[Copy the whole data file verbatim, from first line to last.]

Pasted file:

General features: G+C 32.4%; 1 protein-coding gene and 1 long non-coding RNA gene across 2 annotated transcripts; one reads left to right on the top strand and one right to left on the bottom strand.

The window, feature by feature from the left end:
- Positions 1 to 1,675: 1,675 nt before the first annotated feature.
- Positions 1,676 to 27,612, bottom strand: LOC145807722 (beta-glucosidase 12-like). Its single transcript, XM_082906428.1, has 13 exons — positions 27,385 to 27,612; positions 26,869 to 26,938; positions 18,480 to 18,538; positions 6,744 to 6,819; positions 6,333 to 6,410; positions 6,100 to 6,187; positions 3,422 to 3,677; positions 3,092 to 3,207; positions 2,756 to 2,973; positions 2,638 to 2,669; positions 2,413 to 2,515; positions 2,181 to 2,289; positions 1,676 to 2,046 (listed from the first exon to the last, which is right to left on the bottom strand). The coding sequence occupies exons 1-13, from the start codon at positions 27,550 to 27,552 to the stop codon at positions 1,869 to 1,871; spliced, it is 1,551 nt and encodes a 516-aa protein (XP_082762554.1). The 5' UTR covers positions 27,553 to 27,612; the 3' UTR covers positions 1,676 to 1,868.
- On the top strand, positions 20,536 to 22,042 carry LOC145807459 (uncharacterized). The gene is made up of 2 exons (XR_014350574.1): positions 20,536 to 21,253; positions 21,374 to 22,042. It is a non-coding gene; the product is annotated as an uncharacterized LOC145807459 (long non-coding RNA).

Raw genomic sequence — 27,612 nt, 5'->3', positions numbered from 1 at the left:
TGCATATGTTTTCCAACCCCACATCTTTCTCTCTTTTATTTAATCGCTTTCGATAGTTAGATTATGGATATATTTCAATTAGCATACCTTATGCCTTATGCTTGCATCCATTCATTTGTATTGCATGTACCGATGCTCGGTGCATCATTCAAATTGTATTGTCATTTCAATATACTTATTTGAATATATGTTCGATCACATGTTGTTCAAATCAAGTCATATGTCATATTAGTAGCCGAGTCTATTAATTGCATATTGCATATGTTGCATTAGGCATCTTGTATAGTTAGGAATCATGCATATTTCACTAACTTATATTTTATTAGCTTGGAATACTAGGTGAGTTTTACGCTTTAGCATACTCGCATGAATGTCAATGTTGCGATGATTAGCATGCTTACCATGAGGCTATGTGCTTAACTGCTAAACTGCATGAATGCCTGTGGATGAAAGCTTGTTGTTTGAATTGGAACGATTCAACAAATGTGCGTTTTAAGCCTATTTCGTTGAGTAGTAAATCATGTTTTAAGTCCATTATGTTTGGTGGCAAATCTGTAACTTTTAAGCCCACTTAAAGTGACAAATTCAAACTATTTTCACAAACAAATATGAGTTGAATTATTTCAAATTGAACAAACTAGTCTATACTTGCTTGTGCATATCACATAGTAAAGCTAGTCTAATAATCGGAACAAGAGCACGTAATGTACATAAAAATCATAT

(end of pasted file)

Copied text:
General features: G+C 32.4%; 1 protein-coding gene and 1 long non-coding RNA gene across 2 annotated transcripts; one reads left to right on the top strand and one right to left on the bottom strand.

The window, feature by feature from the left end:
- Positions 1 to 1,675: 1,675 nt before the first annotated feature.
- Positions 1,676 to 27,612, bottom strand: LOC145807722 (beta-glucosidase 12-like). Its single transcript, XM_082906428.1, has 13 exons — positions 27,385 to 27,612; positions 26,869 to 26,938; positions 18,480 to 18,538; positions 6,744 to 6,819; positions 6,333 to 6,410; positions 6,100 to 6,187; positions 3,422 to 3,677; positions 3,092 to 3,207; positions 2,756 to 2,973; positions 2,638 to 2,669; positions 2,413 to 2,515; positions 2,181 to 2,289; positions 1,676 to 2,046 (listed from the first exon to the last, which is right to left on the bottom strand). The coding sequence occupies exons 1-13, from the start codon at positions 27,550 to 27,552 to the stop codon at positions 1,869 to 1,871; spliced, it is 1,551 nt and encodes a 516-aa protein (XP_082762554.1). The 5' UTR covers positions 27,553 to 27,612; the 3' UTR covers positions 1,676 to 1,868.
- On the top strand, positions 20,536 to 22,042 carry LOC145807459 (uncharacterized). The gene is made up of 2 exons (XR_014350574.1): positions 20,536 to 21,253; positions 21,374 to 22,042. It is a non-coding gene; the product is annotated as an uncharacterized LOC145807459 (long non-coding RNA).

Raw genomic sequence — 27,612 nt, 5'->3', positions numbered from 1 at the left:
TGCATATGTTTTCCAACCCCACATCTTTCTCTCTTTTATTTAATCGCTTTCGATAGTTAGATTATGGATATATTTCAATTAGCATACCTTATGCCTTATGCTTGCATCCATTCATTTGTATTGCATGTACCGATGCTCGGTGCATCATTCAAATTGTATTGTCATTTCAATATACTTATTTGAATATATGTTCGATCACATGTTGTTCAAATCAAGTCATATGTCATATTAGTAGCCGAGTCTATTAATTGCATATTGCATATGTTGCATTAGGCATCTTGTATAGTTAGGAATCATGCATATTTCACTAACTTATATTTTATTAGCTTGGAATACTAGGTGAGTTTTACGCTTTAGCATACTCGCATGAATGTCAATGTTGCGATGATTAGCATGCTTACCATGAGGCTATGTGCTTAACTGCTAAACTGCATGAATGCCTGTGGATGAAAGCTTGTTGTTTGAATTGGAACGATTCAACAAATGTGCGTTTTAAGCCTATTTCGTTGAGTAGTAAATCATGTTTTAAGTCCATTATGTTTGGTGGCAAATCTGTAACTTTTAAGCCCACTTAAAGTGACAAATTCAAACTATTTTCACAAACAAATATGAGTTGAATTATTTCAAATTGAACAAACTAGTCTATACTTGCTTGTGCATATCACATAGTAAAGCTAGTCTAATAATCGGAACAAGAGCACGTAATGTACATAAAAATCATAT